“I’ve been on my own schedule this year because the Team R.A.D. is mostly younger athletes and … I have to do my own thing because I’m going for the Olympics,” explained Kennedy, last season’s overall NorAm winner who earned Period 1 World Cup starts with CCC’s able-bodied team. “So it actually works better for me to be training with Brian because he has similar goals as me. Those camps were both really well placed with volume load and elevation load for my training plan so that really was another thing that drew me to the program.”
Kennedy, whose father is Canadian and mother American, was born in Truckee, California, and grew up skiing with Far West Nordic. According to The Tahoe Weekly, he took advantage of his dual citizenship and moved to Canada fresh out of high school in 2010 to train with the Alberta World Cup Academy. In the years since, he has accumulated 18 World Cup starts (including two this season). After attending both Para-Nordic camps this summer, Kennedy plans to head to PyeongChang for the Paralympics, but is hoping to qualify for Canada’s Olympic squad as well.
With that as one of his primary goals, Kennedy departed for Gällivare, Sweden, on Nov. 11 and competed at the FIS season-opener there before diving into World Cups in an effort to meet CCC’s Olympic selection criteria. Later this month, he’ll head home to Canada to get ready for NorAm trials Jan. 6-10 in Mont Sainte-Anne, Quebec.
In the Gällivare FIS races, Kennedy raced to 43rd in the classic sprint and 48th in the 10 k freestyle.
“It is always a bit hard with sprints, but the goal was to close really well,” Kennedy wrote in an email after that sprint. “I felt strong and was much more happy with this sprint than my Frozen Thunder qualifier.”
He did not race the following weekend’s World Cup opener in Kuusamo, Finland, due to illness.
Kennedy, who has spent all of his senior skiing years in Canada, has had some experience guiding, but this will be his first year at McKeever’s level of racing.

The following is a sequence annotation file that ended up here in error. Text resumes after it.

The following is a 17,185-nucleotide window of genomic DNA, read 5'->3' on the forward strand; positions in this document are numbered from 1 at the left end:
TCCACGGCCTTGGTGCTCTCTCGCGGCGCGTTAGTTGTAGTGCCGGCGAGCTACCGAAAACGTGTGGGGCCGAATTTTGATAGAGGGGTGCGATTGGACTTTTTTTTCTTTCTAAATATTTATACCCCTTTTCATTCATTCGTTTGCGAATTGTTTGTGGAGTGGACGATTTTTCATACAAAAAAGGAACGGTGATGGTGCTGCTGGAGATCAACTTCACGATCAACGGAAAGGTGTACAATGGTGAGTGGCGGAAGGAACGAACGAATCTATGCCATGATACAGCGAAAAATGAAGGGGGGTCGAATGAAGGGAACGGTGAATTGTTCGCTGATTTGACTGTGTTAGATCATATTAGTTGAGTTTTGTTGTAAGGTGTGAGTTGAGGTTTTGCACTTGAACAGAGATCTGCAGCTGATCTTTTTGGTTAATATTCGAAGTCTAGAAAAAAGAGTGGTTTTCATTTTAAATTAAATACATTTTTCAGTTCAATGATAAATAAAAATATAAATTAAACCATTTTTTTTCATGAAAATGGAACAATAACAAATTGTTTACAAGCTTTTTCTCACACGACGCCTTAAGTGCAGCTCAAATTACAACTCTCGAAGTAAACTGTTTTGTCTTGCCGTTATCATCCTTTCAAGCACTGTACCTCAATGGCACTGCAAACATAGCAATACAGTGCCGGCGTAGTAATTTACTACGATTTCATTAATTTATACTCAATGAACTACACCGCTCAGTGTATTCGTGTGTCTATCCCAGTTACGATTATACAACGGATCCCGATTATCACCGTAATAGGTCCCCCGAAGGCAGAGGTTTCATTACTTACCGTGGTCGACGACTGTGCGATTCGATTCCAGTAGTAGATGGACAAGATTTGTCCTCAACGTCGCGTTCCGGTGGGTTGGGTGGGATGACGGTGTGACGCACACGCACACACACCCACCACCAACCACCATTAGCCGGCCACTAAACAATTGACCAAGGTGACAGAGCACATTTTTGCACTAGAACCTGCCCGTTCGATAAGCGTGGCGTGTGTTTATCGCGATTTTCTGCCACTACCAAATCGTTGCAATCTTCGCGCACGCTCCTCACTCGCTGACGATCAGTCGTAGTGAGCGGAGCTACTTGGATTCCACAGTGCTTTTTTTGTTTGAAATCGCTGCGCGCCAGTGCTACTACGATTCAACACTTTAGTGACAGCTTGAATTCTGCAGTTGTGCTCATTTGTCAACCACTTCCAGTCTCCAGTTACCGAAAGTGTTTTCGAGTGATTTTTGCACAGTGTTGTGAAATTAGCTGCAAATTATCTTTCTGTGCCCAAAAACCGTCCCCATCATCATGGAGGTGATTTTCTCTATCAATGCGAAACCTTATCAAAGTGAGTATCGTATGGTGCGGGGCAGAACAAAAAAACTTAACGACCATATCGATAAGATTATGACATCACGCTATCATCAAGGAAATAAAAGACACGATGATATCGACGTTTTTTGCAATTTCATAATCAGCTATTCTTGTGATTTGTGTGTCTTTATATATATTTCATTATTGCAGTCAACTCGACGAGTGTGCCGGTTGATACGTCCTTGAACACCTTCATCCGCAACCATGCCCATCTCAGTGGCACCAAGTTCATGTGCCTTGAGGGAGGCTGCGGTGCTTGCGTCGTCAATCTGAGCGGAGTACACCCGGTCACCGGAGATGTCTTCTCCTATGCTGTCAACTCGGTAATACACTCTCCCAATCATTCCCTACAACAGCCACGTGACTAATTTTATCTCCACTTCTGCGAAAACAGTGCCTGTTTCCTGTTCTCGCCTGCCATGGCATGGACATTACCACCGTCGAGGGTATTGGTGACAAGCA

“It’s hard for Para to find a guide that can match Brian’s pace because he’s quite fit, as I’ve been finding out more and more,” Kennedy said.
McKeever is also based out of Canmore and the two coordinated training sessions as frequently as they could this summer and fall, Kennedy explained.
“He’s a really really fit dude and there’s not too many people who can hold that pace. They basically have to be on the national team,” he continued. “The guy that’s guiding is, I guess, a bit less difficult than just being fit enough to guide him.”
With the start of the World Cup race season well underway and the 2018 Paralympics exactly three months away, the primary goal for Kennedy right now is to simply stay fit.
“[The Paralympics] are so far away that I can kind of peak for the [World Cup] and then rebuild if I need to,” Kennedy said. “We’re going to have to play it a bit by ear and see what happens. But we both trust in each other’s fitness so I think it will work out.”
(Note: Neither Brian McKeever nor Robin McKeever could be reached for comment.)
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Gabby Naranja considers herself a true Mainer, having grown up in the northern most part of the state playing hockey and roofing houses with her five brothers. She graduated from Bates College where she ran cross-country, track, and nordic skied. She spent this past winter in Europe and is currently in Montana enjoying all that the U.S. northwest has to offer.